The exhibition represents a dialogue between different generations of artists in Scotland who, whilst connected by their shared interest in and exploration of abstract art, span a wide range of ages and career stages; from Malcolm O’Connell, a current Undergraduate, to Alan Shipway who has been exhibiting for over 30 years.

Every Sun 8pm: Featuring a fine variety of music, comedy, magic acts & more.

Pussy Whipped Wee Red Bar, Edinburgh College of Art 5th April: Kings Queer, Ste McCabe, Ladies of Midnight Blue 7-10pm £3 entry Roseleaf Bar Café 23-24 Sandport Place  0131 476 5268 March/April: Jenny Moodie Jewellery Expo & Barbara Duncan Art expo Saturday Night Beaver 36 Blair Street 3rd Saturday of the month, 10.30-3am The Shore Bar  0131 553 5080 Tue: Infinite Trio 9.30pm Wed: Folk Session 9.30pm Thu: Kevin Gore 9pm Sun: Jazz - Ellis & Kellock 2pm-5pm

The Parlour 142 Duke Street  0131 555 3848 Every Wed: Quiz 8pm

Sofi’s 65 Henderson Street  0131 555 7019  20 Mar: Clothes Swap 7pm 27 Mar: Book Club 7.30pm 2/5 April: Knitting Club 8.30pm 6 April: Pugs in Pubs

Pressure Valve Open Mic Night @ The Pear Tree 38 West Nicolson Street  0131 667 7533

The Street 2 Picardy Place  0131 556 4272  Sponsored by

Chop Chop Leith, 76 Commercial Street Tel: 0131 553 1818 Now 28 | | Issue 93

Wed: Pub Quiz, 8pm; Thur: DJ LL Honky Tonk, 9pm Fri: DJ Trendy Wendy, 9pm Sat: Pre-Club parties & DJ’s Sun: A guest Club Night each week!

The Royal Oak Bar 1 Infirmary Street  0131 553 7473  Every Sat: Hidden Edinburgh Tour, 12-2pm Secret Edinburgh Tour, 3-5pm Victoria Bar 265 Leith Walk  0131 555 1638  Every Mon: Language Café 7pm Victoria Bar Additions 23 Mar: Speed Dating Singles Night April/May: Ben Sielly Art Exhibition

the arts

Concrete Wardrobe 50A Broughton St.  0131 558 7130  Maker of the Month: The eclectic up-cycled furniture of Edinburgh based Ziggy Sawdust throughout March Diner 7 7 Commercial Street  0131 553 0624 Ever changing Art Exhibitions The Fruitmarket Gallery 45 Market Street  0131 225 2383  Till 14 April: Massimo Bartolini Exhibition 116pm Institut Francais d’Ecosse 13 Randolph Crescent  0131 225 5366 19 Mar: Theatre: La Voix Humane 18.30-20.00 20 Mar: Theatre: Novecente 18.30-20.00pm 25 Mar: Talk: Le Temps des Cathedrals The Leith Gallery 65 The Shore  0131 553 5255 16 Feb-30 Mar: New Faces 2013 Exhibition Out of the Blue Drill Hall 36 Dalmeny Street  0131 555 7100  Weekly classes: Drama, dance, yoga, martial arts, music, aerial classes and art workshops 16 Mar: Edinburgh Yarn Festival 10.00-17.00pm Victoria Park Hotel 221 Ferry Road  0131 454 2060 Mar/April: David Grigor Art Exhibition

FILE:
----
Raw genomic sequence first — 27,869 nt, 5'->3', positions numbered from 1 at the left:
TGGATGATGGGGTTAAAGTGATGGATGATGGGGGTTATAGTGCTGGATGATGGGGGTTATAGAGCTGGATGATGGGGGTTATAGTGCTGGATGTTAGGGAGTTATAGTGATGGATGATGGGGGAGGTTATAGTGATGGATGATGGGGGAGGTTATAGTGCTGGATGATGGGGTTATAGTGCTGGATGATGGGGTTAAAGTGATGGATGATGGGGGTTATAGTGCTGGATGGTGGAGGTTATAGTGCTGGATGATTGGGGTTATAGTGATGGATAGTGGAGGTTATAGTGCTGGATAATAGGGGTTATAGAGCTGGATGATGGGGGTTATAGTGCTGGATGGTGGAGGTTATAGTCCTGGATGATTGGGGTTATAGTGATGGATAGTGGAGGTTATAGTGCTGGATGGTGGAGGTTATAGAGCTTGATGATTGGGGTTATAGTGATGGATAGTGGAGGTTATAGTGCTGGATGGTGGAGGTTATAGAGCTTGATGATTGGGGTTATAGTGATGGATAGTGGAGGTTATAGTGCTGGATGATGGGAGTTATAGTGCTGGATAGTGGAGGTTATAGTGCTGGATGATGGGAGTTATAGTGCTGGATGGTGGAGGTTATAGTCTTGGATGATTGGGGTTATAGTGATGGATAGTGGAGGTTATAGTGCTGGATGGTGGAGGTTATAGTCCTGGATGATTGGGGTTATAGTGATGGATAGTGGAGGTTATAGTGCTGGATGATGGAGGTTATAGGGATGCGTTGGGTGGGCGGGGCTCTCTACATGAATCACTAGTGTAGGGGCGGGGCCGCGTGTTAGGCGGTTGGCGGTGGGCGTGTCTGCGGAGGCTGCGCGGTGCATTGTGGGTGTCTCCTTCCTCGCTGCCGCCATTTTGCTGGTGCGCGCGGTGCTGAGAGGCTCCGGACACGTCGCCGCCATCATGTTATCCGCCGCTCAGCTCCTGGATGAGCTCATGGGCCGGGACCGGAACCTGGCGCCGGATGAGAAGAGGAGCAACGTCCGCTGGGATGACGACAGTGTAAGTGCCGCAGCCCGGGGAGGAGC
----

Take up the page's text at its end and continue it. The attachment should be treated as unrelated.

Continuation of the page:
Malcolm Chisholm  0131 558 8358 MSP Edinburgh North & Leith Advice surgeries every Saturday morning. Leith Library 10am, Royston Wardieburn Community Centre 12pm

Mark Lazarowicz  0131 557 0577 MP for Edinburgh North & Leith Weekly surgeries every Friday (no appointment required) 4pm Stockbridge Library. 5pm Constituency Office, 5 Croall Place Gordon Munro Leith Ward Labour. Advice surgeries: 1st & 3rd Monday of each month at Leith Community Education Centre, 6.30-7.15pm. 2nd Tuesday of the month at Victoria Primary School, 6.30-7.15pm. Last Saturday of each month at Lochend Y.W.C.A. 12noon-1pm. Deidre Brock  0131 529 4187 1st Monday of month McDonald Road Library @ 6pm; 2nd Friday of month Leith Walk Primary School @ 12.30; 3rd Saturday of month McDonald Road Library @ 10am Aerobics Classes  Lianne on 07779064991  Tuesdays at 6pm Pilrig Church, no need to book. £3 per class, £2 concessions. Have fun and get fit The Jack and Jill Market Meadowbank Stadium  17 Mar & 21 April: Baby & Kids Market 10.30-1.30pm Leith Library 28-30 Ferry Road  0131 529 5517 Bookbug sessions: 0 to 4 year olds and parents/carers. 1st and 3rd Tues & 2nd and 4th Wed of every month 10.30-11.15am Fri: Craft Time (ages 4-11) 2.30pm Book Group: 2nd Tues of month 6.45pm & 4th Tues of month 2pm McDonald Road Library 2 McDonald Road  0131 529 5636 Every Fri: Craft for Kids (ages 4-9) 3-4pm Bookbug Sessions: 2ND Fri of month 1-1.30pm; Last Fri of month 10.30-11am; 2ND Sun of month, 2.30-3pm; Polish Bookbug Session: Every Tues 10.30-11am; Urdu Book Group (women only): Last Mon of month 2-4pm; Book Group: Last Mon. of month 6.30-7.30 Pilates Classes 3 Queen Charlotte Lane  Mat classes, 1-1 and 2-1 sessions, small groups